The attributes polygon

The attributes polygon is one of those little things that most people ignore, like the calendar bar, the note icon, or the bookmarks screen. It’s easy to understand why – all it really does is convert the more exact, numerical data in the attributes panel into a graphical representation, and for many it does its job less effectively. Recently I’ve found the polygon extremely useful and it is actually a key feature in my day to day management, mainly because of it’s simplicity, rather than in spite of it.

Squad building

If you follow us on Twitter, you’ll have seen that we posted a link to @furiousukfm‘s post on Squad Building. That post emphasises the importance of variety in a squad, and that is a point that I really agree with – I like to have three or four different style players for each position and sure, you can achieve this by knowing your players very well, but when developing a squad rapidly, you can’t always do that. I like to use the polygon for this.

 

Here you can see my defensive midfielders (the exclusions are either out on loan, too old or preferred in other positions) – all top players I’d trust to start in rival matches or European ties and all suited to the role in their own ways. De Madre has been promoted to the first XI for his first full season, Coda just kept his place at the club, Anderson used to be a wing-back but has been shifted to a more central position, and Khedira is just coming out of his prime. This last close season was one of the busiest I’ve ever had at Udinese, as I recouped £46m from fringe players and youngsters with nothing to offer, and many of those decisions came from the polygon.

I could easily have cashed in on Khedira for a good £5-10m and saved another £2.5m a year in wages, money I will probably never get for him again. But his polygon convinced me otherwise; he has the wiliness and intelligence that is unrivalled in my squad and probably most around the world. His mentals are incredible.

De Madre was always going to be kept – he’s too good to let go – but it’s interesting to see in the polygon how well rounded he is. He is exceptionally fast and a defensive rock, areas I now know I don’t need to add to the squad in this position.

Anderson is quite similar to De Madre but has terrific technical and attacking attributes, left over from his days as a wing-back. He is no quicker than De Madre and no wilier than Khedira, but he provides us with a trustworthy solidness in so many areas that he is indispensable.

As for Coda, his polygon, I suppose, explains why he was close to being shifted out of the club. He is unspectacular, not great at defending nor attacking and old enough that his days of rapid development are gone. His aerial ability is his saving grace, with good strength, jumping and heading, and it is for this ability that he was kept. Comparing him to any other of my defensive midfielders, he was unrivalled in the air and therefore had to be kept.

I suppose my philosophy of having different styles for the same role is not really out-there, but using the polygon to ascertain who should be kept, who should be flogged and who should be bought is probably something that not many do. Give it a try.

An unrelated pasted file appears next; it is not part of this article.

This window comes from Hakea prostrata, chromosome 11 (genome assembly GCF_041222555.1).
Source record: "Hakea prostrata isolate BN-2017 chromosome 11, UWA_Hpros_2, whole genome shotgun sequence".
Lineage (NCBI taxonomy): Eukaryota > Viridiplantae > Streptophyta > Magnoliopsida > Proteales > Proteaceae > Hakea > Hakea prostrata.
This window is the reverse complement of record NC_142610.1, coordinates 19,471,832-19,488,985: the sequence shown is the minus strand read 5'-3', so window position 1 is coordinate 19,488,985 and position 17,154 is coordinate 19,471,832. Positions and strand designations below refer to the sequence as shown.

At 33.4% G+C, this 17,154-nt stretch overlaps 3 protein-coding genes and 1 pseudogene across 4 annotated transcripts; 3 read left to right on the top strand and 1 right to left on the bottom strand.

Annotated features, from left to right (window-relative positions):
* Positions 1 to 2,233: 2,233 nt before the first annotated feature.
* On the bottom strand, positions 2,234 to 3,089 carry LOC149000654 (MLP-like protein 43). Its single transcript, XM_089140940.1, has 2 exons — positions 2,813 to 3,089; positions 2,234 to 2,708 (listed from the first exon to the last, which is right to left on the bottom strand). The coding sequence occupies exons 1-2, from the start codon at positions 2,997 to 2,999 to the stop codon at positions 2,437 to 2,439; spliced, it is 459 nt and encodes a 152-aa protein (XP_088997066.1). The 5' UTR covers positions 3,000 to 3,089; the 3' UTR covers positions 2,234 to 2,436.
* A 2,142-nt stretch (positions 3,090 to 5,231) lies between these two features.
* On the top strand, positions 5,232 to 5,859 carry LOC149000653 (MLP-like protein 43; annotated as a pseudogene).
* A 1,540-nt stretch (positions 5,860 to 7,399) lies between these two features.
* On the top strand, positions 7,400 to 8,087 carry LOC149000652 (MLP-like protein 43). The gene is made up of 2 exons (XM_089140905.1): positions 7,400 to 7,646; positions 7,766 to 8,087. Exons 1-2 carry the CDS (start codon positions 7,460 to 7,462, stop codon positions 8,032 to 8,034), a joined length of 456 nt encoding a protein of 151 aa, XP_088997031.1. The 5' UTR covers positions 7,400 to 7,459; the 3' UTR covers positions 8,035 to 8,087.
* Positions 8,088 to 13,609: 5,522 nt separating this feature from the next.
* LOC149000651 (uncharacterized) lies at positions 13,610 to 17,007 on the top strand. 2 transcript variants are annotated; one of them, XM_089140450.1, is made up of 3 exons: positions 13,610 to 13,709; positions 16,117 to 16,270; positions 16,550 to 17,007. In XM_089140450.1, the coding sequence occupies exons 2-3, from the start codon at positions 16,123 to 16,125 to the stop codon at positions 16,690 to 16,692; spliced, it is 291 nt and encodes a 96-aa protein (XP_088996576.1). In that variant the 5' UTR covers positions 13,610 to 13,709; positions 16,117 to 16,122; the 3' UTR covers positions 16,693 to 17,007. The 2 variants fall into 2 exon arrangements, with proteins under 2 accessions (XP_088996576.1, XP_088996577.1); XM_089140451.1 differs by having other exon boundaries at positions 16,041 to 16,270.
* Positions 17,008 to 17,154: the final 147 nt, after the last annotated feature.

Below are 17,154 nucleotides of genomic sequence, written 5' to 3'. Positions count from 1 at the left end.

Squad selection

As I talked about in ‘The importance of team selection’, I like to pick my team based on the threats of the opposition. The polygon is incredibly useful in doing that, especially after developing a varied squad using it. Get yourself a scout report, make a rough guess at what their team will be and in what formation, and then you can start making decisions on who starts, using the polygons (shock shock!).

I have a match against Sassuolo to prepare for, and with that comes a re-think of the starting XI. Their best two centre defenders are Luizao and Jose Fonte, both quite tall but ageing by this point in the game. I haven’t got their full profile of attributes (who knows what my scouts have been doing) but I can guess they’re your classic strong but slow centre halves – so, clearly, I need a fast, aware striker to break the line. I have three strikers, one who is physically superb, Klicka, one a raw, classic poacher, Jebali, and my only non-regen, Fierro.

What I’m looking for here is good speed and mental attributes, the former quite obvious and the latter needed for intelligent movement and timing of runs to. Klicka narrowly wins on speed and mental but clinches it on his superior attacking (which importantly contains Off the Ball) so I’ll switch it round to compare Klicka to Fierro:

Klicka is faster, better mentally and only narrowly loses on Attacking, probably because Fierro is a good passer. I’m not interested in passing here though, I just want a line-breaker kind of striker, someone to catch the centre-backs flat footed, and Klicka fits that perfectly; a lucky coincidence is that Klicka will give the defenders a good battle in the air because he’s really strong and tall. In the match, he pushed the two CBs into 5.7 ratings, clocked up an assist, and missed out on a couple of chances as we cruised to a 3-0 win.

I do something similar for each position in the team, depending on the needs of the team and which player from the opposition is likely to be playing against them. I can often get it wrong because managers can spring surprises, sometimes even play a completely different formation, but I try to fill my bench with different options so I can respond to this, either early on or at half-time if you think your alternative can cope.

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